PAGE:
Not according to the list of materials. An external pickup would be like what my old CatEye had where there was a reed switch triggered by a magnet. Two items needed for the trigger. This item has nothing except what you mount to the crank arm.
 

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Not according to the list of materials. An external pickup would be like what my old CatEye had where there was a reed switch triggered by a magnet. Two items needed for the trigger. This item has nothing except what you mount to the crank arm.
The term "external pickup" is apparently much more specific than it looks. The sensor strapped to my left crank is external to the bike, and it picks up the chainstay as the crank goes by. As a Hall effect sensor, it's also fundamentally magnetic.

Oh well, wouldn't be the first misleading bicycle term. Many members use "PAS" as if it were synonymous with simple cadence-sensing pedal assist. But torque-sensing assist is also a Pedal Assist System.

And the typical ebike "cadence sensor" doesn't measure cadence at all — at least not as "cadence" was defined prior to the advent of ebikes. It just detects the presence or absence of crank rotation.
 
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The term "external pickup" is apparently much more specific than it looks. The sensor strapped to my left crank is external to the bike, and it picks up the chainstay as the crank goes by. As a Hall effect sensor, it's also fundamentally magnetic.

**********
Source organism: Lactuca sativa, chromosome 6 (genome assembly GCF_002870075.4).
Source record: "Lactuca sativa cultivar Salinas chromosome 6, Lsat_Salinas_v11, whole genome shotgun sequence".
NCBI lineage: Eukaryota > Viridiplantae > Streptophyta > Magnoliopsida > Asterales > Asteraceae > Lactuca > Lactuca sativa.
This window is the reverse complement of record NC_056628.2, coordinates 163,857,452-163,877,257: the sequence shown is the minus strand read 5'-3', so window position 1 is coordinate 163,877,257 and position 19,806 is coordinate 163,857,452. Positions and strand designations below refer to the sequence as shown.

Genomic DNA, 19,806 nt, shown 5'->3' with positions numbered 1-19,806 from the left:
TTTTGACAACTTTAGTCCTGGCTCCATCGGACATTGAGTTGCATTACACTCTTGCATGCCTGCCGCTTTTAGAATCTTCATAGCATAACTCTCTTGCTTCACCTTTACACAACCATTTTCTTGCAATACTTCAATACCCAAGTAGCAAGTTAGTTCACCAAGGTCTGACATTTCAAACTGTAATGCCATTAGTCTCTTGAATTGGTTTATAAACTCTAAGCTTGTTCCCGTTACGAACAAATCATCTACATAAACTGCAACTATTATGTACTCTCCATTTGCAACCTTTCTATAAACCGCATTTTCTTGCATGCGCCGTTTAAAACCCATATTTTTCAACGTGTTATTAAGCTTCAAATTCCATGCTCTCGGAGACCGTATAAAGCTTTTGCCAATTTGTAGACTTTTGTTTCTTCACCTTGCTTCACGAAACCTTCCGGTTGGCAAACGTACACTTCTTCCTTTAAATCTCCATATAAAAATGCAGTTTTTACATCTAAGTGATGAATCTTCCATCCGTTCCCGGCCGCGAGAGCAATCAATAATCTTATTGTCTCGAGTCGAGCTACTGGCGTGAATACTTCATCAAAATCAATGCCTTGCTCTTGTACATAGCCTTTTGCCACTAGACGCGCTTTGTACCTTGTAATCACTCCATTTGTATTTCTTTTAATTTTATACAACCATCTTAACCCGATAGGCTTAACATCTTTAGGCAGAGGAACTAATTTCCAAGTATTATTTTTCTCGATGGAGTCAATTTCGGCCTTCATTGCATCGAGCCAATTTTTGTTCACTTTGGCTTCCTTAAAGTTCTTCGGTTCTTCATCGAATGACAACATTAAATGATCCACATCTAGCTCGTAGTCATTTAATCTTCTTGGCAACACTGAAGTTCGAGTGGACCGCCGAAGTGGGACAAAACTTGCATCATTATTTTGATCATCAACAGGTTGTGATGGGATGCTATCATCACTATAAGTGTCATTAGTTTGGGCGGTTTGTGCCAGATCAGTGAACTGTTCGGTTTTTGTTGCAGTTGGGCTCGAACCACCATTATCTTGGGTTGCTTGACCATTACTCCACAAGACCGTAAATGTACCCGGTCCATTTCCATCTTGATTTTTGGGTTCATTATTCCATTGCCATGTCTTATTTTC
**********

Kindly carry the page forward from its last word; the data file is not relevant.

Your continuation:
There is the difference, the word "external" is in reference to the device, not the bicycle. That is how it has been referred to ever since the first cyclo computers came out.
 
I finally solved my front chainring size dilemna. It turns out that if you buy a narrow wide chainring in a 104BCD, you're pretty much limited to an aluminum alloy ring and those are uniformly 4mm in thickness. With an Al-alloy ring, I'd be limited to a 38T chainring with good clearance on the chainstay. I could go to 40T with about 1mm clearance (or less) and that's too risky for me. If you could find a steel narrow wide chainring, they are generally about 2mm in thickness and almost impossible to find. However, if you buy a triple crankset, all the chainrings are steel and using those rings I have a choice of 42T or 44T (with less than 1mm clearance on the chainstay), so I'll probably go with the 42T because there is better clearance. All the rings in a triple are stamped and the teeth in the ring are slightly offset from the mounting holes, which affords you a bit of play when attaching the crank spider onto the BB. One way will give you better clearance on the chainstay and the opposite way will result in a better chainline. In my case, with good clearance on the chainstay, my chainline will be about 50mm, which I am going to have to live with. These rings are not narrow wide. They are just old fashioned uniform teeth, so you have to use a chain guide to ensure the chain doesn't slip off. Triple cranksets are cheaper than individual narrow wide rings and have the durability of steel.